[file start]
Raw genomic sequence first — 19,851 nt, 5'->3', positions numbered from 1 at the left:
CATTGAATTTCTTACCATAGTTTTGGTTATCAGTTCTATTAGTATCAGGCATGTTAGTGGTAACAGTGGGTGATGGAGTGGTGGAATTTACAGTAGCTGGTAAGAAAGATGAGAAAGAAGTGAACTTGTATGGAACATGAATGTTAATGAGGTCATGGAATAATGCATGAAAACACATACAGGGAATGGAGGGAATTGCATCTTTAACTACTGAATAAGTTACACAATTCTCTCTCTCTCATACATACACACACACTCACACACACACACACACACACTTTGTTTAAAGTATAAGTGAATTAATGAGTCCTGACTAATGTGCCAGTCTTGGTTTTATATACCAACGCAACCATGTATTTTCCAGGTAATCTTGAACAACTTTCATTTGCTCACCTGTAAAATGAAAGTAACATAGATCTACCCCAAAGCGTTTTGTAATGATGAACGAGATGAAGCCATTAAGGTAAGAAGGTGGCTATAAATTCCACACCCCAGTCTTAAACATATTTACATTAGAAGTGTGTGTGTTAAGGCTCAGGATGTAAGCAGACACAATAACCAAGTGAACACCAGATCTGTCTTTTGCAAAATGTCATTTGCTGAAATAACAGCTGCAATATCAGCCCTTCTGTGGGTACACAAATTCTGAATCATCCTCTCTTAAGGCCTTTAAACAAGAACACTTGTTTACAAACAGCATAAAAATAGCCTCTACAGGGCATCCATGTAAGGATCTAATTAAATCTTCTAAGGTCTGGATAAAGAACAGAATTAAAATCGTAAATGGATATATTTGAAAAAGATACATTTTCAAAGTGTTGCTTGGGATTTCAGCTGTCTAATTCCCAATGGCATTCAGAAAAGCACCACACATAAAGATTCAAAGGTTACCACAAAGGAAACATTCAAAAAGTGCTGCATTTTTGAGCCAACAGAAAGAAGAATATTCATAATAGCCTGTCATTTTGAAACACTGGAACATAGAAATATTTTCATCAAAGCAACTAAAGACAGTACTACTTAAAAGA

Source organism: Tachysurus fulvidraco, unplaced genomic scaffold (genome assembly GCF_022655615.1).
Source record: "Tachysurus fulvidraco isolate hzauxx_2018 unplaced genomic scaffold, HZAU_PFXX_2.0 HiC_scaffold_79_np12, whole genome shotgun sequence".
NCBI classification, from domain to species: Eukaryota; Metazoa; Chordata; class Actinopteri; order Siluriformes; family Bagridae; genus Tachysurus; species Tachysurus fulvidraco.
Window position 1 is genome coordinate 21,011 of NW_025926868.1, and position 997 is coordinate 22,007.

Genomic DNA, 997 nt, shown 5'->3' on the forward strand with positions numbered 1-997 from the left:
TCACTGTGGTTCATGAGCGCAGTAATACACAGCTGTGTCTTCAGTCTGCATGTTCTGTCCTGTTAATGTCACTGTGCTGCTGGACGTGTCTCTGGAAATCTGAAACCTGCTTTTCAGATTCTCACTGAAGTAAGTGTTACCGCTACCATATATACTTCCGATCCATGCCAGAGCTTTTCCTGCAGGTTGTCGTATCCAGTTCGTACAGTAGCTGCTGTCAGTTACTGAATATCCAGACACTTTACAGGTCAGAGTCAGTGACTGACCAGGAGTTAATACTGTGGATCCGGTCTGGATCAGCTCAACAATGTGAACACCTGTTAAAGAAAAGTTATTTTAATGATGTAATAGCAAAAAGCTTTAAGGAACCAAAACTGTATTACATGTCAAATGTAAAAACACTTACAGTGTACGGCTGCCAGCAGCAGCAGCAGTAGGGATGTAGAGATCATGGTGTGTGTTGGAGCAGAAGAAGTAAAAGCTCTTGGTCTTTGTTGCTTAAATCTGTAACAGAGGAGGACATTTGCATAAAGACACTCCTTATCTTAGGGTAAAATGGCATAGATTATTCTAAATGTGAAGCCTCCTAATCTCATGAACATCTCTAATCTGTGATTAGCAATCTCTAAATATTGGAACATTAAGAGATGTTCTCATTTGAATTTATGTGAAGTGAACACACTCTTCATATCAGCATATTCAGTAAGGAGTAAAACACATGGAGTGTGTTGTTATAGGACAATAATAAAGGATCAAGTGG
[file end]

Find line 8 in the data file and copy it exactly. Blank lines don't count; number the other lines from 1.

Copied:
TCACTGTGGTTCATGAGCGCAGTAATACACAGCTGTGTCTTCAGTCTGCATGTTCTGTCCTGTTAATGTCACTGTGCTGCTGGACGTGTCTCTGGAAATCTGAAACCTGCTTTTCAGATTCTCACTGAAGTAAGTGTTACCGCTACCATATATACTTCCGATCCATGCCAGAGCTTTTCCTGCAGGTTGTCGTATCCAGTTCGTACAGTAGCTGCTGTCAGTTACTGAATATCCAGACACTTTACAGGTCAGAGTCAGTGACTGACCAGGAGTTAATACTGTGGATCCGGTCTGGATCAGCTCAACAATGTGAACACCTGTTAAAGAAAAGTTATTTTAATGATGTAATAGCAAAAAGCTTTAAGGAACCAAAACTGTATTACATGTCAAATGTAAAAACACTTACAGTGTACGGCTGCCAGCAGCAGCAGCAGTAGGGATGTAGAGATCATGGTGTGTGTTGGAGCAGAAGAAGTAAAAGCTCTTGGTCTTTGTTGCTTAAATCTGTAACAGAGGAGGACATTTGCATAAAGACACTCCTTATCTTAGGGTAAAATGGCATAGATTATTCTAAATGTGAAGCCTCCTAATCTCATGAACATCTCTAATCTGTGATTAGCAATCTCTAAATATTGGAACATTAAGAGATGTTCTCATTTGAATTTATGTGAAGTGAACACACTCTTCATATCAGCATATTCAGTAAGGAGTAAAACACATGGAGTGTGTTGTTATAGGACAATAATAAAGGATCAAGTGG